2,000 year-old carnelians

*** This is a cross post from my daily blog because I feel guilty about not posting anything here for weeks. ***

photo by Jennifer Durham

Around my wrist I wear a set of 73 carnelians cut and faceted in Roman workshops in the first century. They were a present from Kelley for our tenth anniversary. I am passionately attached to them.

I use the plural, workshops, because it’s obvious that they are from several different times and places–different colour and clarity, different sizes, different wear patterns. Some, I think, might have been worn for a couple of hundred years; some for only a generation. They were dug up from Bahariya Oasis in Egypt, a centre of Greco-Roman winemaking around the third and fourth centuries. In other words (though no one at the gallery would admit this), they are grave goods.

I don’t know the provenance, the chain of custody, of my beads. All I can tell you is they came from a respectable gallery in Australia. I prefer to believe that they were properly excavated, recorded in context, and then legally sold. But I honestly don’t know. All I know is I won’t give them up, and they’ve sparked much daydreaming.

They are part of the organising matrix of my fiction about Hild. Originally, I thought I’d write one longish novel about this fascinating woman. But then I found that she wore my beads. And then I wanted to write about a woman of the 3rd century CE who also wore the beads, and a woman of the 10th century, ditto. (Rather thrillingly–at least to me–the tenth century woman is Aud the Deepminded, the historical namesake of Aud of The Blue Place and two other novels.) And the Hild novel grew in my mind to two or possibly three novels. So I have a four or five novel sequence laid out in my head: the Carnelian Sequence.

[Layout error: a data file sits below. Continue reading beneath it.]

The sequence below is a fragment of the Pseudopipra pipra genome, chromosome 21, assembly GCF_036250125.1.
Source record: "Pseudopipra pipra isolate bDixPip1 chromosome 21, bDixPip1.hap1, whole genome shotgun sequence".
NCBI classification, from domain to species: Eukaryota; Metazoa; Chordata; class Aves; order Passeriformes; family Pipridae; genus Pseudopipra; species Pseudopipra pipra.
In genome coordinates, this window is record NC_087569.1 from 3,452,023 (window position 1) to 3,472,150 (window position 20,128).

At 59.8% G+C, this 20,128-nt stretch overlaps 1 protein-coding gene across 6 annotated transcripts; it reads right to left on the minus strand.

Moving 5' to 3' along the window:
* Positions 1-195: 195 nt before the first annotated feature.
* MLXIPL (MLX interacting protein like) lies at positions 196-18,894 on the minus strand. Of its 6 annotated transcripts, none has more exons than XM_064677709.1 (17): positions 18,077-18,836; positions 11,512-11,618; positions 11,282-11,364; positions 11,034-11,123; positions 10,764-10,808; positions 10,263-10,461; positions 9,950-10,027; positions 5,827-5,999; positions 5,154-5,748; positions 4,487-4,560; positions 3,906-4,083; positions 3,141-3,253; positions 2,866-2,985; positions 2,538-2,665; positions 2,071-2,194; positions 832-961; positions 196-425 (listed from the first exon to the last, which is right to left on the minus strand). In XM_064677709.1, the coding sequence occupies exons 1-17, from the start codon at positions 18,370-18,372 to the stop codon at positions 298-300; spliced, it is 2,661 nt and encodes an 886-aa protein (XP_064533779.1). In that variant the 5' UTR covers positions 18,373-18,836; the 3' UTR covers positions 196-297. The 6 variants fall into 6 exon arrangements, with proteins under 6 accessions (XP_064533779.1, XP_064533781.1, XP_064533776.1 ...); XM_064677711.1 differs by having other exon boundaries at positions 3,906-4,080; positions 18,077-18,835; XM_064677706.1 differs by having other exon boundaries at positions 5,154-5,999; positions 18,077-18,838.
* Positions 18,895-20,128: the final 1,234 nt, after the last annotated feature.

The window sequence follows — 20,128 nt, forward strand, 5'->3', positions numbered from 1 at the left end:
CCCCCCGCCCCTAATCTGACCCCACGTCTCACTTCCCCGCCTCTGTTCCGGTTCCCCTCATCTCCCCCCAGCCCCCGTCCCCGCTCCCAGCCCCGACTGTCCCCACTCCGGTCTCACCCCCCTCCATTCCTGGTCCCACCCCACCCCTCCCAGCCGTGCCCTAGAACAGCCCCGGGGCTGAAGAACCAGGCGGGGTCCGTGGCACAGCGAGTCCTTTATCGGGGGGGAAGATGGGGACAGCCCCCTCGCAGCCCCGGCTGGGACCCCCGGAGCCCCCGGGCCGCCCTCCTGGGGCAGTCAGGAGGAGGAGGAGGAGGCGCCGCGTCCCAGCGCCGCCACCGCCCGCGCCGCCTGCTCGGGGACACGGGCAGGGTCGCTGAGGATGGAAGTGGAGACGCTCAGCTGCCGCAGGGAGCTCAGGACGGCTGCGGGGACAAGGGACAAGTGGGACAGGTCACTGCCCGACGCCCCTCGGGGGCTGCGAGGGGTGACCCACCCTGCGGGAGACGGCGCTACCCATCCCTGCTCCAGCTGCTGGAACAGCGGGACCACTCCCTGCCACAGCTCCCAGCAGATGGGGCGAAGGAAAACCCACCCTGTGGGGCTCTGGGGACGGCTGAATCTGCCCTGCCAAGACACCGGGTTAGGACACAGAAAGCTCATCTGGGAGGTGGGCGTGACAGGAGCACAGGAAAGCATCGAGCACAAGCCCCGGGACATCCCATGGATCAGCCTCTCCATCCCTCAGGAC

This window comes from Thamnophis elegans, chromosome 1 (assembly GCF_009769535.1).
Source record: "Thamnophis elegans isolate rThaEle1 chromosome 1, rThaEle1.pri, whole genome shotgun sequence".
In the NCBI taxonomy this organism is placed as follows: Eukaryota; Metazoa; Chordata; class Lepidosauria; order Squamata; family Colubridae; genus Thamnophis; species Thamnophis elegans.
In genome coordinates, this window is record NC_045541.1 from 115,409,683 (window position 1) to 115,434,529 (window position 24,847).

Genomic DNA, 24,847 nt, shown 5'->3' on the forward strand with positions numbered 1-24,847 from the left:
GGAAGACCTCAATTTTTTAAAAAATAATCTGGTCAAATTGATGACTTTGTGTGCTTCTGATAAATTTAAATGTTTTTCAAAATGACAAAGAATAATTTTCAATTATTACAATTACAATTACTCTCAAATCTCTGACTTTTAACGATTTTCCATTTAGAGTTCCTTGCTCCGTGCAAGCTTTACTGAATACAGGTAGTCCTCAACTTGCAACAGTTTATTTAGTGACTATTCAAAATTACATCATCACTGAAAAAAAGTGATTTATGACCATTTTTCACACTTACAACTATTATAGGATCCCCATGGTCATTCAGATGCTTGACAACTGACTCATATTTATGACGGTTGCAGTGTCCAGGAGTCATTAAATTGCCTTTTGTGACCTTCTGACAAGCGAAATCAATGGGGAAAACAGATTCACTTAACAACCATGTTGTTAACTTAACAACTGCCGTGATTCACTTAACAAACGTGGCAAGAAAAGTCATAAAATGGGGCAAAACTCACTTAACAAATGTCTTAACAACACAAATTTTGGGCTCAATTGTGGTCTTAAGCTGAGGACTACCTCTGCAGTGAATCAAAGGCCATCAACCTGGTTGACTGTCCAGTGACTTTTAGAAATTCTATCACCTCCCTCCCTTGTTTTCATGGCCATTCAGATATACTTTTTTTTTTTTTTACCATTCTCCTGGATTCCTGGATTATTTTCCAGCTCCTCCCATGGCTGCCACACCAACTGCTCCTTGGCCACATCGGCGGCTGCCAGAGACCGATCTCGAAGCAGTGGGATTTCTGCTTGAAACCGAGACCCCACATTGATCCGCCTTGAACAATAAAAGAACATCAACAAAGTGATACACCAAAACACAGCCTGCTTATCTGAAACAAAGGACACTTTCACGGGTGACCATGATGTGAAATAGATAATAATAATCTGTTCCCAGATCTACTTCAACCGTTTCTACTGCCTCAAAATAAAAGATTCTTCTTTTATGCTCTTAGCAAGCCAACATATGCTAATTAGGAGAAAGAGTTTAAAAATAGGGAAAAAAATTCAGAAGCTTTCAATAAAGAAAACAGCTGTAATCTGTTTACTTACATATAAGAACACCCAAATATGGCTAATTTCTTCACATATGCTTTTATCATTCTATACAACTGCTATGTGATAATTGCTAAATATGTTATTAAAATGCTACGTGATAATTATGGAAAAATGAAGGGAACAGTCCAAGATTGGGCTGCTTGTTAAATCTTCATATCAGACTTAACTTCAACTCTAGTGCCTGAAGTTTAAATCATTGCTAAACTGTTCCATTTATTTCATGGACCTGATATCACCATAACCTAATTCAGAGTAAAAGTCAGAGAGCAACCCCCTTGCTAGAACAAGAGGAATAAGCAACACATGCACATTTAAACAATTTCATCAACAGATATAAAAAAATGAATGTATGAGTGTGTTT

They look particularly beautiful in the sunlight. Over the years I’ve tried to catch their fire in photographs, and been driven to despair. The picture above, taken by FoAN Jennifer Durham, comes the closest to how they look in real life. (I believe she used tungsten lights to mimic sunlight.)

So my creative dance card is pretty full, just with the Carnelian Sequence. And yet, as always, I have ideas circling, waiting to land, like a skyful of planes running low on fuel: movies, tv series, stories, novels, graphic novels. Some will crash before I can land them safely, but, wow, it feels marvellous to watch them all tonight, twinkling away up there.

One thought on “2,000 year-old carnelians

  1. What a beautiful bracelet! One of my characters is inspired by a 4000 year old amber necklace dug up in my home town. I'd be toying with the idea of using the necklace to connect up my characters as the story flees wildly across many centuries (indeed milleniums!)

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